Toledo is a community of neighbors who are willing to share what they have — be that an hour of free time or 15 heads of fresh lettuce — with their fellow neighbors. But without a hub to organize an exchange, some Toledo residents struggled to find resources while others had a difficult time finding places that would accept what surplus they had to offer.
Concerned with the restrictions food banks and other programs have regarding food donations and pickups, a group of Toledo residents got together about a year ago and collectively determined the town needed a place where people can share food and other resources without restrictions.
“We wanted something that was for everyone and barrier free. And so we sat down and tried to come up with a plan,” said Toledo Neighbors President Amber Buck.
The idea for a central “hub” where groups and individuals can organize resources sat with the group until about three months ago, when they decided to officially make the Toledo Neighbors Program a reality.
In those three months, the five board members filed all the paperwork necessary to establish the organization as an official 501(c)(3) nonprofit, set up a Facebook page, opened a post office box, wrote a grant application and found a physical location to serve as the “hub” of their programs — all with the wholehearted support of the Toledo community.
“I think that everybody saw a need, collectively around the community, but nobody wanted to organize a solution, because it's a job, right? And then when we said, ‘Well, we'll sucker into it, we’ve got nothing better to do,’ And then they're like, ‘Yay!,’” Buck said. “I grew up here, so for me it feels like it's imperative to give back. I have to do it, but I did not expect the support from so many different levels of people in Toledo. It surprises me.”
Toledo Neighbors’ first few donation drives and food pickups have had a high turnout and received a lot of community support. One Toledo resident recently called the Toledo Neighbors asking for help, and within 48 hours of posting a message on the nonprofit's Facebook page, community members had donated numerous items including diapers, toilet paper, groceries and baby formula.
“Everybody put in a little bit here and there and we delivered it to her. It was pretty incredible. Made a difference right away,” Buck said.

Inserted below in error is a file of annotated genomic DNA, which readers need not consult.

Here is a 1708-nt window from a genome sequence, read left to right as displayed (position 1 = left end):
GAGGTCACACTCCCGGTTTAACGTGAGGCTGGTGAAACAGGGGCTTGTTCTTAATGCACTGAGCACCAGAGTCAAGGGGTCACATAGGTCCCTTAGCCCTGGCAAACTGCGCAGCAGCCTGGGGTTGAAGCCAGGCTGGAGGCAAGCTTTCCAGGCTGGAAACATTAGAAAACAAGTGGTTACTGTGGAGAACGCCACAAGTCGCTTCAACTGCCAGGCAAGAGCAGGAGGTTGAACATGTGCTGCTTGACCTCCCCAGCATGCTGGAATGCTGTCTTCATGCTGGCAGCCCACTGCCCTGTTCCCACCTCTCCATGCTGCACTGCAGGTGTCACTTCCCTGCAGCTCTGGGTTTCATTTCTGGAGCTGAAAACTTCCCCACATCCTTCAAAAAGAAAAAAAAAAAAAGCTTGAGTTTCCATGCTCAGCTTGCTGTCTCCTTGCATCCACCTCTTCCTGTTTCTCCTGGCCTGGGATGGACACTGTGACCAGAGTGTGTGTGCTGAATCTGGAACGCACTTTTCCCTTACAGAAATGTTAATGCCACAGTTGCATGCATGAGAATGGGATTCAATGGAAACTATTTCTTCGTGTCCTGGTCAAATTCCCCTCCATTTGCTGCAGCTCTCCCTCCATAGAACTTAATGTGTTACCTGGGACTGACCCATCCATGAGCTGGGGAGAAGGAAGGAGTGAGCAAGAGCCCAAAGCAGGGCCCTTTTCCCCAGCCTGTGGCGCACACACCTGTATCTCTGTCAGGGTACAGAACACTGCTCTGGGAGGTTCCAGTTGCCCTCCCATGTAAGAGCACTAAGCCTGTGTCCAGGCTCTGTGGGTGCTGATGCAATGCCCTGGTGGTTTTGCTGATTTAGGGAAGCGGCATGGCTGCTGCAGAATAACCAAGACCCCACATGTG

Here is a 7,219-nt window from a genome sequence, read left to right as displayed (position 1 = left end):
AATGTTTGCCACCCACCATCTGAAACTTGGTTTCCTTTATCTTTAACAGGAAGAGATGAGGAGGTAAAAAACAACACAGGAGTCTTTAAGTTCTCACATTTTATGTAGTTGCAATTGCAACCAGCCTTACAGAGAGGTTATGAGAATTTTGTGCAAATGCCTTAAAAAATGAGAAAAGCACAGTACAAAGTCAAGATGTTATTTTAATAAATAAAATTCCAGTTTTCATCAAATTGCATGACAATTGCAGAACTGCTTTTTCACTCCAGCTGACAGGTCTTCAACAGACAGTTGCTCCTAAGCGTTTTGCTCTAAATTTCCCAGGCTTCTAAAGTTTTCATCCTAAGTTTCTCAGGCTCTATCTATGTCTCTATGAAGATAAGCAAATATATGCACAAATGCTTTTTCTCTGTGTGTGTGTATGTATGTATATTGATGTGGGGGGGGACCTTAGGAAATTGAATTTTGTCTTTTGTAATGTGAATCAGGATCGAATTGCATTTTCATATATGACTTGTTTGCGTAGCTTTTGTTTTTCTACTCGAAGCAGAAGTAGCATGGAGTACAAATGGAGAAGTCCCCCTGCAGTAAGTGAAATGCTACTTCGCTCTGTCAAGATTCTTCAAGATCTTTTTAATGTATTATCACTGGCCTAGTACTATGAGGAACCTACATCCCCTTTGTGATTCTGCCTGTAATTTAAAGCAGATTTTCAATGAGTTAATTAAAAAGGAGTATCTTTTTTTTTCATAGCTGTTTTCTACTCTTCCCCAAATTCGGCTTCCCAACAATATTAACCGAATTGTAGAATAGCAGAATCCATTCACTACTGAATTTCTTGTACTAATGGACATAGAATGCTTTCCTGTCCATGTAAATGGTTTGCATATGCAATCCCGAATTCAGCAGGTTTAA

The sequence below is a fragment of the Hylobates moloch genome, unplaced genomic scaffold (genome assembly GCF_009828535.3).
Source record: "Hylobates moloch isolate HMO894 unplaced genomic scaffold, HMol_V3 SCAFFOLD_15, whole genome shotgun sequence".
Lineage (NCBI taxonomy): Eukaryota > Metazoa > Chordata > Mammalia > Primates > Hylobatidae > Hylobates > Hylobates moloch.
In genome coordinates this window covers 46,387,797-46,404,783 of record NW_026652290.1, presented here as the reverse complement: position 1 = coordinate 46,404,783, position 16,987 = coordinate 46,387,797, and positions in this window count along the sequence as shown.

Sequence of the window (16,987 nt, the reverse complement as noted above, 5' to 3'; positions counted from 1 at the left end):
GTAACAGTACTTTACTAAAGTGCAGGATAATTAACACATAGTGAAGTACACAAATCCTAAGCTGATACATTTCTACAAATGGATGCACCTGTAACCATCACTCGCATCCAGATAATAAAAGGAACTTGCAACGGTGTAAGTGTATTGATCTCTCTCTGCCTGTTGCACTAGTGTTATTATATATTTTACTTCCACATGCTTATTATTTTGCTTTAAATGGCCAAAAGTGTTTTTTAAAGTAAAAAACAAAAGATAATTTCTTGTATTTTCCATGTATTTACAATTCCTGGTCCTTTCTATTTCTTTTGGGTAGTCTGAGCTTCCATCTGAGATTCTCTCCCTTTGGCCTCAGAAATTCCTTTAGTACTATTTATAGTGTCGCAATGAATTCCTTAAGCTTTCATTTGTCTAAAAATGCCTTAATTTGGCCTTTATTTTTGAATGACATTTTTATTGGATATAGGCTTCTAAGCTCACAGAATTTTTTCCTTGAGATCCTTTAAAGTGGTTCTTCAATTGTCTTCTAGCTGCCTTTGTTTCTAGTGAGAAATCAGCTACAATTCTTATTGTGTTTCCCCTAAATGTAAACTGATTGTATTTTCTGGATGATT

Toledo Neighbors plans to start a regular schedule of free food distributions in August where local growers can drop off fresh food and anyone in the community, regardless of their income or access to other resources, can take what they need.
“We never want anybody to feel judged,” said Toledo Neighbors co-Treasurer Heather Garman. “I mean, if you want a carrot, I will give you a carrot, I don't care. If you have 20 carrots at home, I literally do not care — I just want to give you whatever you need at that time.”
People are invited to pick up food for themselves or for someone else, bring something to share with their neighbors, or both.
“Maybe you’re a local gardener and you want to bring your extra tomatoes and go home with some carrots,” Buck said.
In addition to the distribution events, the Toledo Lions Club plans to deliver food on Toledo Neighbors’ behalf.
“We can help people who have transportation issues, who maybe are shut-ins, who maybe have social anxieties or issues with you know, they just can't drive or can’t get here for some reason, or maybe they're a single mom who works weird hours,” Buck said.
The founders’ hope for Toledo Neighbors is for it to become a hub where other organizations that offer community resources, such as the Lions Club, the Toledo Community Foundation and the Toledo School District, can coordinate their efforts.
“We have a lot of resources, but there's nowhere collectively for those resources to be in one place. So that's where we want to make a difference,” Buck said.
Toledo Neighbors has partnered with the Toledo School District to lease part of a district-owned surplus storage building on the corner of Jackson Highway and Rakoz Road which was once the VFW hall. The big blue building needs a significant amount of work — water and electrical lines need to be installed, stacks of furniture and old appliances need to be sorted and cleared out, and much of the interior needs remodeling — but Toledo Neighbors founders hope the location can eventually house a variety of community programs such as fresh food education events.
“There's some other programs that we've sort of looked at, like maybe they bring in a social worker once a month to talk about something, or they bring in an immigration lawyer to talk about something, or resources that are hard to get to when you’re in a community like Toledo. There’s so much to offer here, but it's hard to access,” Buck said.
For now, Toledo Neighbors will focus on getting its food distribution events, also called pick-ups, running on a regular schedule in the outdoor space in front of the Jackson Highway location. The next two pop-up pick-ups are scheduled for July 10 and July 24 from 1 to 4 p.m.
Toledo Neighbors will hold a surplus sale for the Toledo School District from 9 a.m. to 4 p.m. June 16-17 to help clear space and raise funds for the program.
Toledo Neighbors has also scheduled a community meeting at 6:30 p.m. on June 23 at Steamboat Landing for Toledo residents to learn more about the new nonprofit and ways to get involved.
Regular updates and event schedules will be posted to Toledo Neighbors’ Facebook page, https://www.facebook.com/toledoneighbors. People interested in learning more about the nonprofit can also email firstname.lastname@example.org.